Finding the a+ib form of a complex number

1. Apr 8, 2012

charmedbeauty

1. The problem statement, all variables and given/known data

given |z|=3, Arg(z)=5Pi/6

find a+ib form of the complex number.

2. Relevant equations

3. The attempt at a solution

so from the arg(z) we can say it lies in the second quad.

Since 5Pi/6 is equivalent to then 180-150 =30
so,
3(sqrt3/2 +1/2i)

why is it negative? since 150 is in the sec quad.

2. Apr 8, 2012

BruceW

Difficult to explain with words. the complex plane is usually written with the real number line on the x axis (horizontal) and the pure imaginary number line on the y axis (vertical). And the angle is measured anticlockwise from the positive side of the real number line. Somewhere, I think you are imagining it slightly differently. Which part of this is different to how you were thinking of it?

3. Apr 8, 2012

tiny-tim

hi charmedbeauty

(have a square-root: √ and a pi: π )
cos150° is negative

(and x in the 2nd quadrant is also obviously negative)

4. Apr 8, 2012

HallsofIvy

Staff Emeritus
The only question I have is why you are asking this question! Yes, your number is in the second quadrant. And any point in the second quadrant has negative "x" (real part for complex numbers).

5. Apr 8, 2012

charmedbeauty

Ok thanks, I was just making a silly mistake and not realising that the real part was negative, thanks for clearing it up guys.

On another note I know this is probably not the right place to post but, my question is...
in physics I am told that the static fric is much larger then the kinetic fric in most cases depending on the surface.

So I have been wondering how this applies to the big coal trains that are connected to say loads of about 100 coal carts. How is it that the lead cart (the one doing all the work) is able to pull the other 100 carts along ie how is the lead cart able to overcome the static friction of 100 loaded carts?? because when I picture it in my head I can only imagine the wheels slipping.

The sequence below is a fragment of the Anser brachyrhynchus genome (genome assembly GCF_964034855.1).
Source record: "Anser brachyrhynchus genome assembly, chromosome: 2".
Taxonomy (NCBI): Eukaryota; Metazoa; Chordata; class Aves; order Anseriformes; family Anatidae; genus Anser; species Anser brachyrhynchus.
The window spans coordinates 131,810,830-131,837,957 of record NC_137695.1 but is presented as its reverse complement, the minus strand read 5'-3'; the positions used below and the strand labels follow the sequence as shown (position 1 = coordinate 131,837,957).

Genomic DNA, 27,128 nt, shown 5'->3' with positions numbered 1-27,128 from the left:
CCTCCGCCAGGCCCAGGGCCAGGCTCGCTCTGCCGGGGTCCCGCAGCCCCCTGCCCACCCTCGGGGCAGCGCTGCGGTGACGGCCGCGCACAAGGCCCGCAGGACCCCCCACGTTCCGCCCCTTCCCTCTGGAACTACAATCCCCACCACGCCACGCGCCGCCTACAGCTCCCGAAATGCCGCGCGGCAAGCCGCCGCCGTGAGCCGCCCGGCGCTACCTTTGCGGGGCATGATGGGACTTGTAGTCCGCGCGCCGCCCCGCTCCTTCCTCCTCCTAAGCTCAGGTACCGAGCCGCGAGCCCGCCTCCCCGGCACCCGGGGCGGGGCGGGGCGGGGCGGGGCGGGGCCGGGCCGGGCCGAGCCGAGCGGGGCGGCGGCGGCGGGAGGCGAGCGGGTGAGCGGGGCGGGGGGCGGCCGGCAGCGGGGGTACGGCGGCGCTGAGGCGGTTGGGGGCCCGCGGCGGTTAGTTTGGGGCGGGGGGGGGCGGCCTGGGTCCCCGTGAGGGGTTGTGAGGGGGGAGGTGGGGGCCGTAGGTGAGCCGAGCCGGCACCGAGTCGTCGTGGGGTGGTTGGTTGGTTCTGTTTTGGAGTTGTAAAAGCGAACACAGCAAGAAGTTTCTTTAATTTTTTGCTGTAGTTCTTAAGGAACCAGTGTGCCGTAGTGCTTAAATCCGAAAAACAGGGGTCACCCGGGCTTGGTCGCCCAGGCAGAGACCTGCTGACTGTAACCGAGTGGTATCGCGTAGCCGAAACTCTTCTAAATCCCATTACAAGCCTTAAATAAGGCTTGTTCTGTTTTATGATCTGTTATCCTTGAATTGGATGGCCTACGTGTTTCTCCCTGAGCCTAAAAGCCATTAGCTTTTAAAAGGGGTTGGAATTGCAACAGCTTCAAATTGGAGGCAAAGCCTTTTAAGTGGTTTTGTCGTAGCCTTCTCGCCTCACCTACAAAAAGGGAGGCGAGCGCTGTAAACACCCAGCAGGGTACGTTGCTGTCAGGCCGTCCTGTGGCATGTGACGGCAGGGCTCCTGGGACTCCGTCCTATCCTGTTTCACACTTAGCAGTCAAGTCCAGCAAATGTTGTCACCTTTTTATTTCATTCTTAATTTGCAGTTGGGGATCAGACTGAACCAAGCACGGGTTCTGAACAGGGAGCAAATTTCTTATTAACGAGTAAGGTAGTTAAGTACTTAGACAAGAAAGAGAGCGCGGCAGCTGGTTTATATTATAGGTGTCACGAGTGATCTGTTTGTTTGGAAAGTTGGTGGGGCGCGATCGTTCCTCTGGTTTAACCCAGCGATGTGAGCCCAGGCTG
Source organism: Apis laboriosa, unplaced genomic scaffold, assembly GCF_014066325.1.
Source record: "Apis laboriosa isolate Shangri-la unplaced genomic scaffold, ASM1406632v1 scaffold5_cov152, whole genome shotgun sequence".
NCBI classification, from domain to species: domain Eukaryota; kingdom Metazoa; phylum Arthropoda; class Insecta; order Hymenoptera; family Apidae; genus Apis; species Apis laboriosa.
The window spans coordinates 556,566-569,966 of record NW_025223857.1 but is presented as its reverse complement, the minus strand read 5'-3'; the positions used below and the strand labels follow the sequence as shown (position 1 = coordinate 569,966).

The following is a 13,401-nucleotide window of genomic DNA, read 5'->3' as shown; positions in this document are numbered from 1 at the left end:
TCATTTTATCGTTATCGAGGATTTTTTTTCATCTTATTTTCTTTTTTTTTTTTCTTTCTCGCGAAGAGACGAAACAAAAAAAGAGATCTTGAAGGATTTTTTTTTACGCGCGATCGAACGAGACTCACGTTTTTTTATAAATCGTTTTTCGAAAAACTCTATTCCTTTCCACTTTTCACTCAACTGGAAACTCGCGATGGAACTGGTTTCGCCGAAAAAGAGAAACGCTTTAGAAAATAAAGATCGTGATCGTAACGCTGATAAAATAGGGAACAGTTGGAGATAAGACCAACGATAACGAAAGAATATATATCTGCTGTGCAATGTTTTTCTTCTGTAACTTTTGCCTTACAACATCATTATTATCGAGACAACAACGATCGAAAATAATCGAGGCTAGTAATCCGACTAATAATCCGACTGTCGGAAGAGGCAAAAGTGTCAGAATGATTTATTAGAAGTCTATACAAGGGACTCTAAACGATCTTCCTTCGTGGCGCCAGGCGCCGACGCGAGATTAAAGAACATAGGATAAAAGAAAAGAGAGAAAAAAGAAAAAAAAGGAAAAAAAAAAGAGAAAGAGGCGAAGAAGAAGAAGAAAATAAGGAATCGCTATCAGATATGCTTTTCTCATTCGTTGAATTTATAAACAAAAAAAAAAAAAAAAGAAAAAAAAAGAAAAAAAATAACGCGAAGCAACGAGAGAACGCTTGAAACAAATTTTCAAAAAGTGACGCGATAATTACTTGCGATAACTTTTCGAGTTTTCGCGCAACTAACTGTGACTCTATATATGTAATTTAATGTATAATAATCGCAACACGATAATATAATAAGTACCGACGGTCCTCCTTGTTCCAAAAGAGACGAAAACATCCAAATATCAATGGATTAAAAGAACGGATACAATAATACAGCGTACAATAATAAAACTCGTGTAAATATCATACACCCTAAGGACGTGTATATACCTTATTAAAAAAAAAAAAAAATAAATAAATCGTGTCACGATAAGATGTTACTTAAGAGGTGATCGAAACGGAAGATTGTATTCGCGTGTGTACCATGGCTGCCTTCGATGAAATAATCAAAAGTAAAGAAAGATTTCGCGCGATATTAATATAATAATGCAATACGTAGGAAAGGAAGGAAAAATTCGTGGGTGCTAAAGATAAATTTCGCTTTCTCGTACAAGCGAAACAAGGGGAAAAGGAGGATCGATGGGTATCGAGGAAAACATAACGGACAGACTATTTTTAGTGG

6. Apr 9, 2012

BruceW

The trick is that they are all on wheels. Start by imagining a loaded cart being pulled along by a rope, will friction between wheels and the ground actually resist the motion of the cart?

7. Apr 10, 2012

charmedbeauty

I would think that it would oppose it but depending on the total amount of force being applied you should be able to get it moving.
But where I still have trouble understanding is that it is only the lead cart which the applied force is acting on. how does it get the force required to overcome the stat fric of the other 100 carts, because I imagine it wouldn't be a simultaneous movement between carts ie the first cart would move before the second and so on. so the first overcomes its own stat friction and it only has kinetic friction until the force of the other carts is 'felt'. But at this moment is where I have trouble grasping whats going on, because the only friction acting against the first cart is its own kinetic friction, but surely its force couldn't be enough to overcome the stat friction of the other 100 carts?
Otherwise its acceleration would be huge based on Ftot=ma
what am I not understanding correctly here?

8. Apr 10, 2012

BruceW

Nope, friction between the wheels and the ground does not cause opposition to motion. This is why they use carts on wheels instead of dragging them along the ground. (Although there is still 'rolling friction', axle friction and air resistance, but these are often much less than the friction which would be caused by dragging it across the ground).

To understand this, think of what happens when the cart begins moving. There is an initial frictional force on the wheel, but what effect does this have?